Here’s a summary of my lessons learned living in Europe, Asia, and South America over 5 years as an American.
Asian cities like Seoul, Singapore, and Tokyo are way more advanced than us. Doesn’t even come close. People take pride in their work, no matter how menial. These cities are by far the cleanest and safest. Trains leave exactly when scheduled. Things just work. People have high standards, as reflected in tasteful interior designs in cafes. I see more technological innovation and automation here than anywhere. Governments are able to mobilize and get things done (eg. Korea developed COVID tests in only 1 week, whereas the U.S needed another 5 weeks). More cheap, delicious, healthy food options available at any time of the day/night than anywhere in the world. Greatest density of things to do, with commercial establishments literally stacked on top of each other like a mall (I wish the rest of the world would borrow this). Highest concentration of public work cafes of anywhere. The downside is that countries like Korea and Japan have the worst work cultures (eg. long hours even if you’re doing nothing, little vacation), are overly obsessed with prestige, overly conformist, have weak entrepreneurial cultures, and governments are more prone to authoritarianism.
Europeans have the healthiest perspective on work/life balance (1-3 months vacation, fewer work hours, people recognize that life is more than just your job), the sanest governments, and public transportation so good you don’t need a car (you can travel the whole continent by rail and bus). In most European countries basic human services like education and healthcare are free or practically free (in Denmark students even get paid a stipend to go to university). Government systems tend to be parliamentary multi-party systems that greater represent the will of the people. Switzerland has the best government system in the world with its referendum system. Homelessness although greater than in east Asia is very rare, unlike the U.S where there’s so much endlessly increasing rampant homelessness you feel like the apocalypse is imminent. Generous welfare systems means that in many countries you don’t have to wage slave and stress about destitution, and worker protection laws means that you can’t get fired unless you really do something terrible. Everyone is well-traveled, cultured, and speaks multiple languages. I was shocked to learn that in countries like Denmark and Germany it is the norm to take a gap year after high school to travel the world. I’ve found that European people (which is a huge generalization since Europe has 44 countries) seem to have the highest level of intelligence and independent thinking, and tend to be much more honest and straightforward than Americans.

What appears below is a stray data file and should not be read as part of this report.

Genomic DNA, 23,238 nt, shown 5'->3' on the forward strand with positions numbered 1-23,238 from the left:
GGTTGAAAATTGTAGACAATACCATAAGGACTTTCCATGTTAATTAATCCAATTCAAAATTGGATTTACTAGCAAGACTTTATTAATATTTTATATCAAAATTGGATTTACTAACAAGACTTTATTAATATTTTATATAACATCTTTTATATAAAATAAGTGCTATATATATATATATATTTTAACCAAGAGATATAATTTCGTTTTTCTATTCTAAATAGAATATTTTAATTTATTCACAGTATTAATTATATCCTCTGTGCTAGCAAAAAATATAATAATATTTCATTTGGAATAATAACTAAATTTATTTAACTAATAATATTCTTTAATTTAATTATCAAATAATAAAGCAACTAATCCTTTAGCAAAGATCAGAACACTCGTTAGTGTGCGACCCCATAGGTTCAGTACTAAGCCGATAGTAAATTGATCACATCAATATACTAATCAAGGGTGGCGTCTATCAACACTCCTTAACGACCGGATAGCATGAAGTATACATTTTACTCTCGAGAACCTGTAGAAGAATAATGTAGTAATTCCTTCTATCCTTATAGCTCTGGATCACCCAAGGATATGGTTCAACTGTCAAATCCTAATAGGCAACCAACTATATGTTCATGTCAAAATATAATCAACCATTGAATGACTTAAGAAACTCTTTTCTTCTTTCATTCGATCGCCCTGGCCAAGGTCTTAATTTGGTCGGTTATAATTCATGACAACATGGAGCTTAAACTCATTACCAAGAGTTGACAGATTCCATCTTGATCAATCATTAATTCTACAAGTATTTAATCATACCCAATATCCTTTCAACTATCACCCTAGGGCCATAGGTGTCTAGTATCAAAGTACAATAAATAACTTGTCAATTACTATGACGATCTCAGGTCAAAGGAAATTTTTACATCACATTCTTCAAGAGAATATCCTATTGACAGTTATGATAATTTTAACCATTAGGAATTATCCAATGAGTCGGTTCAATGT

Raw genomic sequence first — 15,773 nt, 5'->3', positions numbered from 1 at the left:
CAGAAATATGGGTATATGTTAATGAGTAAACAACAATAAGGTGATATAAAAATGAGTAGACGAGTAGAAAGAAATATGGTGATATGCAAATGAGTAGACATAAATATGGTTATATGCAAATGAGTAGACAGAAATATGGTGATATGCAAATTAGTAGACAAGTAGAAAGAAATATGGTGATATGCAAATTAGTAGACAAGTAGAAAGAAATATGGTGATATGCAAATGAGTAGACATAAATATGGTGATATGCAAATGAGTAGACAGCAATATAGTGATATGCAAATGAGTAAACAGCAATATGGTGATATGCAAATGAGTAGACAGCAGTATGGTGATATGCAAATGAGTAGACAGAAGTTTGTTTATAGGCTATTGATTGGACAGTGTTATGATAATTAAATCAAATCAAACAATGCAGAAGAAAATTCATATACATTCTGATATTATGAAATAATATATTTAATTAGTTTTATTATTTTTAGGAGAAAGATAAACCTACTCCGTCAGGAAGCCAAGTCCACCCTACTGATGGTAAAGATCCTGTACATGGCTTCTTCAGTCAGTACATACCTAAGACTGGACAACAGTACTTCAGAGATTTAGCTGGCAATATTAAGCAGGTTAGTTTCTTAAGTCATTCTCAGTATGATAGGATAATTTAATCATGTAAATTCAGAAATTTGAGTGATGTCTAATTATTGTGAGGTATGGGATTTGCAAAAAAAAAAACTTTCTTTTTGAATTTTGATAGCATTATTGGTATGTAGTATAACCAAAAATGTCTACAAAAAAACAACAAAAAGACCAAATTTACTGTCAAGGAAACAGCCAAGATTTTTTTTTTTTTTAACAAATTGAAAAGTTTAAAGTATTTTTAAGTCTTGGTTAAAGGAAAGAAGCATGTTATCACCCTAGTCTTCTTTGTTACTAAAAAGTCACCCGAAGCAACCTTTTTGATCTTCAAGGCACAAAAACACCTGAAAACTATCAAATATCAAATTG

The downside of Europe is that it’s not the most modern or advanced (Asia wins there), tech salaries suck, there’s less of a culture of entrepreneurship, and there are few proper megacities. Stores are open less hours, especially in countries like Italy and Spain where they have siesta. Some countries have very high tax rates, though as an American who lived in a state with one of the highest tax rates (NYC), I was shocked to learn that my tax rate in the U.S was higher than in countries like Switzerland that actually have functional government systems (eg. healthcare, welfare). Also there’s a massive difference between European countries. Switzerland for example has automated checkout machines in grocery stores, whereas I never saw that nearby in Rome, Italy. Whereas countries like Switzerland and Estonia are highly efficient, Mediterranean countries like Spain, Italy, and Greece are notorious for having awful bureaucracies, and their economies are not exactly thriving.
The U.S is money-obsessed, workaholic, cutthroat, completely lacking in public transportation (outside of NYC you pretty much need a car everywhere), lacking in proper cities with most of the country looking like a giant strip mall / parking lot, outrageous levels of poverty and homelessness, dysfunctional ultra-polarized failing two-party government system where no one feels represented, failing government that can’t handle taking care of basic services like healthcare and education, and rampant guns and mass neverending shootings. Most Americans are not well traveled (63% of Americans do not have a valid passport). Perhaps the biggest achilles heal of America is that Americans delude themselves into believing that America is the greatest country on the planet, and due to this arrogance make no effort to learn from other countries even when America’s inferiority is completely and objectively obvious (eg. America’s healthcare system).